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At the center of the Albertine Rift in Rwanda where deep volcanic forces are pressing the continental plates apart, visitors are sure to discover a world of exquisite beauty and biodiversity. Volcanoes dominated the north and Lake Kivu lies to the west. There is a plethora of wildlife inhabiting the national parks. Nyungwe Forest boasts 13 species of primates, including chimpanzees, an enormous troop of Colobus monkeys, Gray-Cheeked Mangabey, and a variety of guenon monkeys. However, natural beauty only tells part of Rwanda's story. City life plays an imperative role in contributing to Rwanda's rich culture. Among the safest and friendliest of African capitals, Kigali has a range of hotels catering to all tastes and budgets, and an assortment of fine restaurants whose menus reflect the country's historical links with Belgium while also embracing other international cuisines.

The earliest known inhabitants of what is now Rwanda were the Twa Pygmies, an ethnic group that still inhabits a small portion of the country. In the late 19th century, Germany officially took control of Burundi and Rwanda, introducing urban development and Christianity. At the end of WWI, Rwanda was passed to a Belgian administration. Chronic ethnic conflict, along with several political and economic upheavals, exacerbated tensions, culminating in the 1994 genocide of roughly 800,000 Tutsis and moderate Hutus. The Tutsis prevailed in July 1994, but approximately two million Hutu refugees fled to neighboring Burundi, Tanzania, Uganda, and the former Zaire. Most of the refugees have returned to Rwanda, but despite political reform and international aid, the country continues to struggle to boost investment and agricultural output. The International Criminal Tribunal for Rwanda, based in Tanzania, has begun to prosecute those directly responsible for the 1994 genocide.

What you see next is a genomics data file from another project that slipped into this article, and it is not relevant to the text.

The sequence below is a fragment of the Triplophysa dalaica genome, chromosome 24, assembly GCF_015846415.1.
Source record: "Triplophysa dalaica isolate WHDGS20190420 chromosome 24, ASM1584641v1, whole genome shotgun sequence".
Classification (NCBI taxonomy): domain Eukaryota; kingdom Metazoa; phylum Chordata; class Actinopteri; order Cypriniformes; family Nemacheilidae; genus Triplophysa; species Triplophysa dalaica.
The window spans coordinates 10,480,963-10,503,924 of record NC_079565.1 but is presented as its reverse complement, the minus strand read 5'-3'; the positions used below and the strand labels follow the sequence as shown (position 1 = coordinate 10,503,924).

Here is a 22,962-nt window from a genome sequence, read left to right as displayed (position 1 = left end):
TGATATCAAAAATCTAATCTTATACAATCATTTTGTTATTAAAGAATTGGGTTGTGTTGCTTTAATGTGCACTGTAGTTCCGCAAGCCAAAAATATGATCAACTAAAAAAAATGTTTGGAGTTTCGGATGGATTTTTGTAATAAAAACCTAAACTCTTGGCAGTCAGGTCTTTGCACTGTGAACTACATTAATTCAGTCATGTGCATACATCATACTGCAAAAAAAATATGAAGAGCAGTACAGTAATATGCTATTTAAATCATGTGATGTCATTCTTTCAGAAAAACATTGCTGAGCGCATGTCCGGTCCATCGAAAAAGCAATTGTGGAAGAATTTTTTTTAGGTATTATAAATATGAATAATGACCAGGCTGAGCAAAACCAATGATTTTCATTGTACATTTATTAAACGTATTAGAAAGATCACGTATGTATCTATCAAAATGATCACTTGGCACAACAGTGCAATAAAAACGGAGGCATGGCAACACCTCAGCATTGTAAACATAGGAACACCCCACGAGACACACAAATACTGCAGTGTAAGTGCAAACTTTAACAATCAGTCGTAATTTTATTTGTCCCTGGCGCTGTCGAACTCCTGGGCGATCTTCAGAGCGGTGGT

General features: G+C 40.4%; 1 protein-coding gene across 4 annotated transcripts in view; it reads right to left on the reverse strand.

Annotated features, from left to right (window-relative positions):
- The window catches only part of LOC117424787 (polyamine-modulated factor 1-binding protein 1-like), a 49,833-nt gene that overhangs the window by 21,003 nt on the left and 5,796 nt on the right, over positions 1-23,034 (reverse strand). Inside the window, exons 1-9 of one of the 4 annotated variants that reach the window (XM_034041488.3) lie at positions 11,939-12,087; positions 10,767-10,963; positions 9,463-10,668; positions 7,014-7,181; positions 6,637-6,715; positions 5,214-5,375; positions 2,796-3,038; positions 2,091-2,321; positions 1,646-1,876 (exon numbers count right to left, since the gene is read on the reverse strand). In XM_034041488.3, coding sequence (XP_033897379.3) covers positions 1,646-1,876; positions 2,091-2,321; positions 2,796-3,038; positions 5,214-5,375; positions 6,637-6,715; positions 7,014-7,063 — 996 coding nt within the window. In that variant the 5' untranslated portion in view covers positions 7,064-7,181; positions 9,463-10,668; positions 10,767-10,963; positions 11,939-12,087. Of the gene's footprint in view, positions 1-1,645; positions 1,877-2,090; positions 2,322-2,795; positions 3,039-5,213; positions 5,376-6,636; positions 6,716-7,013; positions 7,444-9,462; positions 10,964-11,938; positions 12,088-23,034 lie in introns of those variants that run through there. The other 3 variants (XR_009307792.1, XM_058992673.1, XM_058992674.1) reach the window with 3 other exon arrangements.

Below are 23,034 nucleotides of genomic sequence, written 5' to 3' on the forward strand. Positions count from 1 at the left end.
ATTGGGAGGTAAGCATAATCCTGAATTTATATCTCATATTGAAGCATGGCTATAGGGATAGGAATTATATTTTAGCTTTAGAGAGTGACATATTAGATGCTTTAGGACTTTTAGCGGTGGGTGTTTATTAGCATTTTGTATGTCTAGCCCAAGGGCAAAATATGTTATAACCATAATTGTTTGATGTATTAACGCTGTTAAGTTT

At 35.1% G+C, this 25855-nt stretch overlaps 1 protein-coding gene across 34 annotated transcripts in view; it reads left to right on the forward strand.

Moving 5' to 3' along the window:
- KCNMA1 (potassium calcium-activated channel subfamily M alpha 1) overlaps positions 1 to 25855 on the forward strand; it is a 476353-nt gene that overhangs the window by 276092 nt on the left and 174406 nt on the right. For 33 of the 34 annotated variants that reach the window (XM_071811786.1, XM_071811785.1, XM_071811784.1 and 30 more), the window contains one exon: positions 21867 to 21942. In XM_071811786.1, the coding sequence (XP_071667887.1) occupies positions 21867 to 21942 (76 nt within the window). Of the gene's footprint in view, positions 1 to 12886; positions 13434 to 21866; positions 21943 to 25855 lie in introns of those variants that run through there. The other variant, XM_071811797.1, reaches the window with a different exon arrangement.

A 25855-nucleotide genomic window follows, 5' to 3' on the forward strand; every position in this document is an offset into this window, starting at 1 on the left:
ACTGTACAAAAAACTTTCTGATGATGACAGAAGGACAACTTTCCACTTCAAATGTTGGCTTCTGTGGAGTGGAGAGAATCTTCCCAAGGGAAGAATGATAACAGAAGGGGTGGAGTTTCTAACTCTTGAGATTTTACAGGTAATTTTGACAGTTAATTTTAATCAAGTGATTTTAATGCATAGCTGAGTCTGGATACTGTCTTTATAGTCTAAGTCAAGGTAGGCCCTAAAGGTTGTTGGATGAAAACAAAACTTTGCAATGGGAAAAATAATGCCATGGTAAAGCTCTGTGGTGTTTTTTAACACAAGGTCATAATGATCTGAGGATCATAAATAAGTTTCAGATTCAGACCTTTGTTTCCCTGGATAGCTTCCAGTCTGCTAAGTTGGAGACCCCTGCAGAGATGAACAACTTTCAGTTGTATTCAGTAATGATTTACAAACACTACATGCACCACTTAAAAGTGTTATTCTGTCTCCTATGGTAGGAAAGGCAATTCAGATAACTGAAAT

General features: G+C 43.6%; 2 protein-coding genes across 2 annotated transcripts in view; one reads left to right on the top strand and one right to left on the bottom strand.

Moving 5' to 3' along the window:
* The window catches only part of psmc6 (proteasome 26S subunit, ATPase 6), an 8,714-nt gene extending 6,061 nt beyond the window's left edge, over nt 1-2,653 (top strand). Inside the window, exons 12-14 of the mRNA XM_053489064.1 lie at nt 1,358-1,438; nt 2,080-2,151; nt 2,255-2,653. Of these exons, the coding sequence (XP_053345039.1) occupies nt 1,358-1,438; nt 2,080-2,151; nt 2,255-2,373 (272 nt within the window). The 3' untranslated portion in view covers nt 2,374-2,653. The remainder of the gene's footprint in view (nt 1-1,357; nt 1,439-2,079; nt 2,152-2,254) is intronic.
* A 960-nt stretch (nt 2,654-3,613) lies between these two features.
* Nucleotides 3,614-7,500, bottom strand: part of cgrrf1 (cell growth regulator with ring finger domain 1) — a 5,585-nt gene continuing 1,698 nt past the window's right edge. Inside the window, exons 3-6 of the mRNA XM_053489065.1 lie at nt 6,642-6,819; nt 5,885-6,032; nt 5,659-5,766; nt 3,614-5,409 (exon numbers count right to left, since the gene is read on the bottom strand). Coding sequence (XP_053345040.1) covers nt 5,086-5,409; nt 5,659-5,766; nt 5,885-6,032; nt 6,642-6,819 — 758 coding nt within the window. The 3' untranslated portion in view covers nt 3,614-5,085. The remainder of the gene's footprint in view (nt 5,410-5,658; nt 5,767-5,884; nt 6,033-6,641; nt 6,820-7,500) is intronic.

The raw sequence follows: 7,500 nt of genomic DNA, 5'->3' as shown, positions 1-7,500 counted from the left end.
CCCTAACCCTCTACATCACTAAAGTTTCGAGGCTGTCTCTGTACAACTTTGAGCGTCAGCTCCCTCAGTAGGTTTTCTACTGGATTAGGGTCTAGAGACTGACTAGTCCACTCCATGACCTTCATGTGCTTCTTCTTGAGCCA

Rwanda has a population of 9.9 million, about 90 percent of whom are Hutu. They were originally Bantu-speaking farmers who for most of the past five centuries were ruled by the minority Tutsis. Kinyarwanda is the language most widely spoken in Rwanda, although English and French are also quite common. Christianity is the dominant religion, adhered to by two-thirds of the population, while tribal religious beliefs are held by 25 percent of Rwandans. Ten percent of residents are Muslims. Music is a mainstay of local festivals and ceremonies, with drums as the dominant instrument. Traditional dances, similar to those staged in Burundi, are also prominent due primarily to Tutsi influences.

The only time that is not ideal for visiting Rwanda is during the rainy season from mid-March through mid-May. The best way to enter the country is via air through Kigali's international airport. There are two flights a day from Nairobi, two per week direct from Brussels and two per week from Johannesburg. The country's bus network is comprised of a large number of modern minibuses, in addition to a few government vehicles.

Rwanda has many options when it comes to lodging, ranging from luxurious up-scale resorts to simple, comfortable lodges. It is advisable not to drink tap water, but bottled mineral water can be bought in all towns. Hospitals are also located in all major towns. Rwanda has an excellent cell phone network covering almost the entire country, and international phone calls can be made easily. Most towns will have several Internet cafes and computer centers.